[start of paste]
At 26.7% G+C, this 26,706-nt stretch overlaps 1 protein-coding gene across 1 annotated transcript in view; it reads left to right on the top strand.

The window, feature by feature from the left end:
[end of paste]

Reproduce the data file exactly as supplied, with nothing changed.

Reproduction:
At 26.7% G+C, this 26,706-nt stretch overlaps 1 protein-coding gene across 1 annotated transcript in view; it reads left to right on the top strand.

The window, feature by feature from the left end: